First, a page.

The PPP Poll on Democrats’ 2020 preferences found that “Joe Biden leads the way for Democrats with 31% to 24% for Bernie Sanders, and 16% for Elizabeth Warren. They’re the only folks we tested with meaningful support for the nomination at this point.” Since Warren is the only one in that groups not eligible for Social Security, she’s at least the putative front-runner for the 2020 race against President Trump. That’s not bad entirely bad news for Democrats. Warren’s smart and passionate, and she’s a fiery speaker. Unfortunately, she’s also a jerk and more important, a bigot.
Warren has been on an anti-Trump rampage for months, and an anti-Wall Street rampage forever. She recently graced Facebook with another anti-business rant to her nearly 2.5 million followers. In it, she condemned Whitney Tilson, who runs Kase Capital, calling him a “hedge fund billionaire” who is “thrilled by Donald Trump’s economic team of Wall Street insiders.” The Massachusetts Senator wrote, “Tilson knows that, despite all the stunts and rhetoric, Donald Trump isn’t going to change the economic system…The next four years are going to be a bonanza for the Whitney Tilsons of the world.”
This gratuitous attack was pure bigotry. To bigots, what matters is what people are—blacks, whites, Jews, gays, men, women, Muslims, poor people, rich people, Democrats, Republicans. Also Trump voters, feminists, Christians, college students, bankers, and lawyers. Bigots assign unattractive, negative character traits to individuals based on neat categories they can be placed in, and their real beliefs, principles, and most important of all, acts don’t matter. Warren’s reference to “the Whitney Tilsons of the world” is the mark of a bigot. If you work on Wall Street, you are just like all the rest to her. Greedy. Corrupt. Bad.
The hateful attitude from Warren is especially unfair in Tilson’s case. He was one few financial executives who publicly opposed Trump and supported Hillary Clinton. He is a lifelong Democrat, and he helped start the terrific volunteer teacher program Teach for America; he doesn’t just sit around counting his money. (Warren, incidentally, is about as rich as he is.) Tilson was also one of the very few Wall Street executives who donated to Senator Warren’s campaign for the Senate. Tilson, like Warren, has supports tough regulations for his industry. “I’m a fan of Dodd-Frank,” he said in a recent interview. ” I think banking should be boring…I worry about Wall Street returning to being a casino.”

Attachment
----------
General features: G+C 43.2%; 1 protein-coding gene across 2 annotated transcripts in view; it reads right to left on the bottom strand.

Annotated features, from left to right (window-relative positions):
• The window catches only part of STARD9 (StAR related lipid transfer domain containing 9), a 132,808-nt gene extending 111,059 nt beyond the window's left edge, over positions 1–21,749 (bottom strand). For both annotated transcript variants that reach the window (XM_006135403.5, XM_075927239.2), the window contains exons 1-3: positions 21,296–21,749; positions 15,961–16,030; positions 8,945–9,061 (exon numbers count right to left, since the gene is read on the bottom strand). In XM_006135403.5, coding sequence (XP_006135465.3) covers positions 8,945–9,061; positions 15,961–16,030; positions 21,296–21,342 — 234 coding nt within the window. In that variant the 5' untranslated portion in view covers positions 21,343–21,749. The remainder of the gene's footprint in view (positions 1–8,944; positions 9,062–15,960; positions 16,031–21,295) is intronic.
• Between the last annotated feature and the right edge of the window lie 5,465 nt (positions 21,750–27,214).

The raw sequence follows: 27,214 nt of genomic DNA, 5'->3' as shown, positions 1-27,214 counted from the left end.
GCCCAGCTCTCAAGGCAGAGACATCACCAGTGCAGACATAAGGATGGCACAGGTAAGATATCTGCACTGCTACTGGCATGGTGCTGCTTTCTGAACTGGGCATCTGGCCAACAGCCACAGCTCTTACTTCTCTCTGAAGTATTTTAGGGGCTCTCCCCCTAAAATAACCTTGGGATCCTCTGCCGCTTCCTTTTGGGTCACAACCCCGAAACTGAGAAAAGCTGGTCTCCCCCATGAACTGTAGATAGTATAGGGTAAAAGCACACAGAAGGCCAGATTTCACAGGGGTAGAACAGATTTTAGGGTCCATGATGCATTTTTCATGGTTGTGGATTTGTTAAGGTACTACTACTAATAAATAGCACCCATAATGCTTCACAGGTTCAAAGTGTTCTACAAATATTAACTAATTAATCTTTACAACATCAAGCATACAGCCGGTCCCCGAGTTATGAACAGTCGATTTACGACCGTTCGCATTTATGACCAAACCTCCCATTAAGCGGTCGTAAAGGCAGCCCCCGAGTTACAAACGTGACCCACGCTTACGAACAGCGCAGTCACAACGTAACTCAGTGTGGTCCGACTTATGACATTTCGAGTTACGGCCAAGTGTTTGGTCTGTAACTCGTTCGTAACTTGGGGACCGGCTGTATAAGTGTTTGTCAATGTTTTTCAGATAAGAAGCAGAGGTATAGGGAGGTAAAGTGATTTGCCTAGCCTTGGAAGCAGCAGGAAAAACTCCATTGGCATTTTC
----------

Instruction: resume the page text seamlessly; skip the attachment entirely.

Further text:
Tilson doesn’t understand why he was singled out for Warren’s bile. “I’ve donated money to her, attended her events, and did everything in my power to stop Donald Trump,” he told the New York Times. “In addition, I agree with her 100 percent that large swaths of the financial industry have run amok and prey on vulnerable Americans, and thus strong regulation, including a muscular Consumer Financial Protection Bureau, is sorely needed,” he said.
He added, “Personally, I feel betrayed. In recent years, I’ve really stuck my neck out by very publicly supporting her, the C.F.P.B., and a tough regulatory approach to banks — none of which wins me many friends — and this is how she repays me.”
I can explain Warren’s attitude to him. She’s a bigot, just not the kind of bigot that progressive typically object to. It’s this kind of bigotry on both ends of the political spectrum, based on class, occupation, education and belief, that has made the vital role of civil civic discourse in our democracy dysfunctional.
Of course, some traditional forms of bigotry are also acceptable to many of Warren’s fans…this kind , for example…
But I digress.
In 1992, Tilson’s wife, Susan Blackman Tilson, was a student in a Harvard Law School class Warren taught. She’s a loyal Warren supporter, telling her old professor in a letter that she had been “cheering from the sidelines as you rose to national attention for your excellent work on behalf of consumers.”
Both Tilsons wrote to Senator Warren last week asking her to remove her unfair Facebook post. Warren had an aide email them, saying,
“She asked me to relay to you that she is removing the word ‘billionaire’ from the post, as you have indicated that is factually inaccurate. The senator has decided, however, not to remove the overall post.”